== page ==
Watch this…to understand what Azure Stack is and is not…great job by @jsnover https://youtu.be/qLIzMwgY_Cw
I’m really fired up about an exciting change in my career and the opportunities and challenges ahead. I’ve been lucky to have worked with an amazing group over the past 19 months as we re-orged, renamed, went through acquisition transition, and re-orged again…all while maintaining focus and productivity as a group. #DoYourJob definitely applied! However, just before Christmas, an opportunity came up to join a new team, around a new product, that was just starting up. Like all of my past teams, there was a great leader already in place, and the chance to work on something new was too hard to not try for.
“Try”, what do I mean by that? Well, it wasn’t a given that I’d be a fit for the role. A good match for sure, which got my name in the hat, however, building a team is a process of looking at the individual pieces to see if they fit together. So after several interviews, and a hastily thrown together PPT to show my understanding of the platform and keys to its success, I waited. It was a tough few weeks of waiting, and HR could certainly use a little Agile added to their process. A call finally came from HR, to make sure I was eligible for the position, and then emails with the typical ‘fill out the form’ links, however there was still no ‘Congrats, you’re in’ call or email. Then a few weeks later an automated message to fill out a form, followed by a call from the Team Leader that I’d been hoping for!
So this week my next new adventure starts as part of Dell EMC’s Microsoft Hybrid Cloud Team, in the role of Applications Architect for Azure Stack, and I couldn’t be more excited! I’m looking forward to the opportunity to meet and work with an amazing group, and the challenges of getting something new off the Launchpad. I use the word Launchpad emphatically, as given what I have learned of the Roadmap, I’ve agreed to strap myself to a rocket! 🚀
Love this GIF? Check out Joe Ski on Dribble!
Found this Blog from back in March…anytime you can automate, add CI process, and source control… I call that a win!
Josh Cohen, on the ValcoLabs blog, expanded on how to set this up with a 3 part series. You can start here with “Blueprints as Code in vRealize Automation 7 Part 1 – Exporting Blueprints”
#DevOps #Automation #vRA7 #InfrastructureAsCode #Jenkins
Here’s a nice curated list of Azure tools, guides, and tutorials. GitHub Azure Curated List
VxRail on a specific VLAN:
If you have to use a tagged management VLAN for your VxRail cluster, you must customize the management VLAN directly on each appliance, via the ESXi Command Line Interface, before VxRail is initially configured. Changes are required for two different portgroups on all ESXi hosts. The first portgroup is the ESXi “Management Network”, and the second portgroup is the initial VxRail management network, called “VM Network”. During configuration the “Management Network” is renamed to “MARVIN Management” and a new “Management Network” is created using the details provided in setup through manual entry or via a JSON file, the second portgroup is renamed “vCenter Server Network”.
Login to each of the four nodes via the console interface(DCUI):
Press <F2> and login with root and Passw0rd!
Go to “Troubleshooting Options” and press <Enter>
Go to “Enable ESXi Shell” and pass <Enter> to enable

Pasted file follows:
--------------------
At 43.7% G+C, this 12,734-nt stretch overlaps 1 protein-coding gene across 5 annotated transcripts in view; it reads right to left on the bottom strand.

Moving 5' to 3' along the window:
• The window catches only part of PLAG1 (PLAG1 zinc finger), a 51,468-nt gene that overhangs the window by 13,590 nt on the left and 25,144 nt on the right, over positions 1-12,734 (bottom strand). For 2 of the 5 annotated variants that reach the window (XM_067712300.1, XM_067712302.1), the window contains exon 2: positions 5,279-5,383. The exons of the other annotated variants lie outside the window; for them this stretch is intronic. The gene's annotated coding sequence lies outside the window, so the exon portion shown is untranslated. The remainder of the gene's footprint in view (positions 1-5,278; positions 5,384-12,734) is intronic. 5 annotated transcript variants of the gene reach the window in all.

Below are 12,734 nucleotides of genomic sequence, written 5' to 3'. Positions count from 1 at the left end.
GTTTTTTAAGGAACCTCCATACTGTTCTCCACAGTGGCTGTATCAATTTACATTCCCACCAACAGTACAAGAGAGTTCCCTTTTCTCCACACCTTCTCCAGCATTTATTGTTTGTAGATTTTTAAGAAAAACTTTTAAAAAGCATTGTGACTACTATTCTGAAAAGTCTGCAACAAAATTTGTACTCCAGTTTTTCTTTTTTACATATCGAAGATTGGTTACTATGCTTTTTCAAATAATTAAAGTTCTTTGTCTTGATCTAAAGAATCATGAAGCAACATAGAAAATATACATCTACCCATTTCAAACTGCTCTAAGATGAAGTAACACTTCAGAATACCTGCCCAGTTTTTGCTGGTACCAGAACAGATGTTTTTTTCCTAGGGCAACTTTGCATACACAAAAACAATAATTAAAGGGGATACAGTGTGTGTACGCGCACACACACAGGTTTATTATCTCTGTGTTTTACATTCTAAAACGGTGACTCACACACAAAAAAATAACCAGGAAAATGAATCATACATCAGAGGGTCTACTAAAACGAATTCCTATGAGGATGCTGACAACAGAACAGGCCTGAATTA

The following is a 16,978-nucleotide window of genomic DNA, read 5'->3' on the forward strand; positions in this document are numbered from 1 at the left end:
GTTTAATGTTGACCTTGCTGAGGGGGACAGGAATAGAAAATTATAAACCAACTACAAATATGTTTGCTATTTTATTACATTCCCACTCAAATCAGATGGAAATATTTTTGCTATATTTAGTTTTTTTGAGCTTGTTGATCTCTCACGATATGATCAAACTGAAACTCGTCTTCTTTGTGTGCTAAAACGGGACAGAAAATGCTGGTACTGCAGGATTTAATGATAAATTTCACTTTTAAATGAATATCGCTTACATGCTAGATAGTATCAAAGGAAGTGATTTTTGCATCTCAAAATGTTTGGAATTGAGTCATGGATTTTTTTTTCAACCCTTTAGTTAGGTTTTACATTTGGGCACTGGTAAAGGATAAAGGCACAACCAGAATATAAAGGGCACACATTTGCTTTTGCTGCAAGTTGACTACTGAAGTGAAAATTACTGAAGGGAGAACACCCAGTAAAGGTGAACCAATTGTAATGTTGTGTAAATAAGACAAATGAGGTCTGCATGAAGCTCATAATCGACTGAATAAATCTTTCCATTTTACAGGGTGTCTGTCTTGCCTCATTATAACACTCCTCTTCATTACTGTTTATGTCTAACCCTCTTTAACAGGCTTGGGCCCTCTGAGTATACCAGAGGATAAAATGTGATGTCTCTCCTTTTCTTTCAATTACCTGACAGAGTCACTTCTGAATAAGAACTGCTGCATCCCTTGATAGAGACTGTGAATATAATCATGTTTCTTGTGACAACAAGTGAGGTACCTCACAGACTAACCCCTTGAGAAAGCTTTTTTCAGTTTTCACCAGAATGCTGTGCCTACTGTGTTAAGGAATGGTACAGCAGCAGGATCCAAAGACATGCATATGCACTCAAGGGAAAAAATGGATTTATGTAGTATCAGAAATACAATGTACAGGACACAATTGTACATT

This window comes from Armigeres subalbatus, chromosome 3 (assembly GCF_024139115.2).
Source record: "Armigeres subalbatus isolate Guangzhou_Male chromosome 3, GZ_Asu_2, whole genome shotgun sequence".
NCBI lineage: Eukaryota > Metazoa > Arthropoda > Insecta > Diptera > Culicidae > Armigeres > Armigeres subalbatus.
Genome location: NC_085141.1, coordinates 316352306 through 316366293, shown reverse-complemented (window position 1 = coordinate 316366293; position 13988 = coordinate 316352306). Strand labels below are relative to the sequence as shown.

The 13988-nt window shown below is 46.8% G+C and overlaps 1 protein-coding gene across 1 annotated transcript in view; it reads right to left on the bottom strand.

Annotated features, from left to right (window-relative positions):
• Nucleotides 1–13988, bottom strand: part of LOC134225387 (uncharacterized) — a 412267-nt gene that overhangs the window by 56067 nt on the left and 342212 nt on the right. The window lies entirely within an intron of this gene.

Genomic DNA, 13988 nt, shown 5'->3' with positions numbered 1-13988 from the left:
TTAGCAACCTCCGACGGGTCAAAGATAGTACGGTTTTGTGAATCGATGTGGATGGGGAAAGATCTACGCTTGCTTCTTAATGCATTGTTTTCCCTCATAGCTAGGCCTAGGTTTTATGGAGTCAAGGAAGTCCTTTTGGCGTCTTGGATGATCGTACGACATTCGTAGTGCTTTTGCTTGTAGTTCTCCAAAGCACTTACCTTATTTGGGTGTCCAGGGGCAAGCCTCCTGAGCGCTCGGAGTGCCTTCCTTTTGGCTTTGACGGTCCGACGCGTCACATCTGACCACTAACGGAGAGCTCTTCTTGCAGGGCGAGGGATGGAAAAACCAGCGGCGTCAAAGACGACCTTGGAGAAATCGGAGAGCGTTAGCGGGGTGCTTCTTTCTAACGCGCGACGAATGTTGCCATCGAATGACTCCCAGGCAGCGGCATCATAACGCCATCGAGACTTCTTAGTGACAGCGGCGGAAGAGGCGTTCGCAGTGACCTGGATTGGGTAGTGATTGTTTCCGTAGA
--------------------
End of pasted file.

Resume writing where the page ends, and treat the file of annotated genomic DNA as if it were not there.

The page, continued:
Press <ESC> to save
Use <ALT-F1> to access the Shell
Login with root and Passw0rd!
Use the following ESXi cli commands:
esxcli network vswitch standard portgroup set -p “Management Network” -v <Your_VLAN_ID>
esxcli network vswitch standard portgroup set -p “VM Network” -v <Your_VLAN_ID>
Verify the VLAN ID was set with this command
esxcli network vswitch standard port group list
Type ‘exit’ to logout as root and <ALT-F2> to get back to DCUI
If you do not have DHCP on the VLAN you can go into the Management Network and set static IPs for each node…I’m pretty sure we’ve all done this a few times before.
Change initial IP for VxRail Setup:
From a vSphere Thick Client connected to Node1, expand the host to show the VMs and open the console of VxRail Manager.
Login with root and Passsw0rd!
Open Xterm and use the following commands:
systemctl status vmware-marvin
systemctl stop vmware-marvin
ip addr add <your new ip/mask> brd <broadcast> + dev eth0
ip addr del 192.168.10.200/24 brd + dev eth0
ip route add default via <your_gw_ip>
ip link set eth0 down
ip link set eth0 up
/opt/vmware/share/vami/vami_set_network eth0 STATICV4 <new_IP> <new_subnet mask> <new_gateway>
systemctl restart vmware-marvin
sytemctl restart vmware-loudmouth
systemctl restart network (or wicked, which is the network management daemon)
I initially tried just running the “/opt/vmware/share/vami/…” as that was part of the original VMware EVO:RAIL Setup Guide, however, I was receiving errors from the wicked service that the IP could not be changed. The above steps worked out and did the trick for me.
Just finished 2 days at the Microsoft N.E.R.D Center (love that name!) attending Container Days and have to say it was an excellent small conference experience!
Dynamic Infra Days (@DynInfraDays) did a fabulous job hosting and coordinating, the crew was well informed and very helpful too.
The opening session, From Hello World to Real World: Creating a Production-Grade Container Environment, with Shannon Williams (@smw355) and Bill Maxwell from Rancher (@Rancher_Labs) really set things on the right track. The was followed up with an OpenSpaces “Ignite-off” where 12 talks/discussions were selected for later in the day.
There were some hard choices on what to attend for the rest of the morning, and since I still consider myself a n00b, I tried to stick with a basic track and chose Docker for the Developer, from Borja Burgos over Hiding in Plain Sight: Managing Secrets in a Container Environment, from Jeff Mitchell. Next up I went with Layer-X: Globally-aware, Pluggable Scheduling for Mesos, with Scott Weiss over ComplianceOps: Containers in Regulated Environments from Elliot Murphy. I was quite impressed with Layer-X and plan to read up a bit more on the details.